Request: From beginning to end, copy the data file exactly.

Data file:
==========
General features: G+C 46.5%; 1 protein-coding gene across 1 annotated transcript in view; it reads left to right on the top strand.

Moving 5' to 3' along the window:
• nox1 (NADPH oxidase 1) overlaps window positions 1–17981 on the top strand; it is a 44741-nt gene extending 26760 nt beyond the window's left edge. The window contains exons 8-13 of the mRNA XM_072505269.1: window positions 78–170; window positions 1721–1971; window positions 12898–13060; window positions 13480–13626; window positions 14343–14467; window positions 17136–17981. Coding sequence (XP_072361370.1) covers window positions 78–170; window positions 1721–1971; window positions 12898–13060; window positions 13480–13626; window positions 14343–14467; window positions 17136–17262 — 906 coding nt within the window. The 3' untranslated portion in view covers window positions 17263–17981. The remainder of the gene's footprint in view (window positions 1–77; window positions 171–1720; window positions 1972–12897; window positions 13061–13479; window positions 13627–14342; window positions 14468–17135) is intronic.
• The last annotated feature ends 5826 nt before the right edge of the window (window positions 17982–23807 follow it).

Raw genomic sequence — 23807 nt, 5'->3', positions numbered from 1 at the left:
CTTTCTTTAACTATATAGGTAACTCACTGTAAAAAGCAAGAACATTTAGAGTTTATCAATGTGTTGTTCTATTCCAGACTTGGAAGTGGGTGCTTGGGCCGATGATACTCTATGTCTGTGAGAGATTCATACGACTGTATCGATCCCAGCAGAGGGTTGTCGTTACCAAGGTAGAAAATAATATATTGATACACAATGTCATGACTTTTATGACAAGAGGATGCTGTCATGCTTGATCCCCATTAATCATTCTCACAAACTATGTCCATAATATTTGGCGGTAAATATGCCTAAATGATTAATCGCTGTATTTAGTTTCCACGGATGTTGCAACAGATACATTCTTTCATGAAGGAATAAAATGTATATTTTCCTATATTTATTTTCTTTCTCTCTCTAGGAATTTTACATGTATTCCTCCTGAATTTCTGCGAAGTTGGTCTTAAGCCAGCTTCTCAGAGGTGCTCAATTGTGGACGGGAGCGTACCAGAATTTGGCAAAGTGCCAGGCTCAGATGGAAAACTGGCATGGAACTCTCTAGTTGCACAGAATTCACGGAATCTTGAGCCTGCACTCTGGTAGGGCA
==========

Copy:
General features: G+C 46.5%; 1 protein-coding gene across 1 annotated transcript in view; it reads left to right on the top strand.

Moving 5' to 3' along the window:
• nox1 (NADPH oxidase 1) overlaps window positions 1–17981 on the top strand; it is a 44741-nt gene extending 26760 nt beyond the window's left edge. The window contains exons 8-13 of the mRNA XM_072505269.1: window positions 78–170; window positions 1721–1971; window positions 12898–13060; window positions 13480–13626; window positions 14343–14467; window positions 17136–17981. Coding sequence (XP_072361370.1) covers window positions 78–170; window positions 1721–1971; window positions 12898–13060; window positions 13480–13626; window positions 14343–14467; window positions 17136–17262 — 906 coding nt within the window. The 3' untranslated portion in view covers window positions 17263–17981. The remainder of the gene's footprint in view (window positions 1–77; window positions 171–1720; window positions 1972–12897; window positions 13061–13479; window positions 13627–14342; window positions 14468–17135) is intronic.
• The last annotated feature ends 5826 nt before the right edge of the window (window positions 17982–23807 follow it).

Raw genomic sequence — 23807 nt, 5'->3', positions numbered from 1 at the left:
CTTTCTTTAACTATATAGGTAACTCACTGTAAAAAGCAAGAACATTTAGAGTTTATCAATGTGTTGTTCTATTCCAGACTTGGAAGTGGGTGCTTGGGCCGATGATACTCTATGTCTGTGAGAGATTCATACGACTGTATCGATCCCAGCAGAGGGTTGTCGTTACCAAGGTAGAAAATAATATATTGATACACAATGTCATGACTTTTATGACAAGAGGATGCTGTCATGCTTGATCCCCATTAATCATTCTCACAAACTATGTCCATAATATTTGGCGGTAAATATGCCTAAATGATTAATCGCTGTATTTAGTTTCCACGGATGTTGCAACAGATACATTCTTTCATGAAGGAATAAAATGTATATTTTCCTATATTTATTTTCTTTCTCTCTCTAGGAATTTTACATGTATTCCTCCTGAATTTCTGCGAAGTTGGTCTTAAGCCAGCTTCTCAGAGGTGCTCAATTGTGGACGGGAGCGTACCAGAATTTGGCAAAGTGCCAGGCTCAGATGGAAAACTGGCATGGAACTCTCTAGTTGCACAGAATTCACGGAATCTTGAGCCTGCACTCTGGTAGGGCA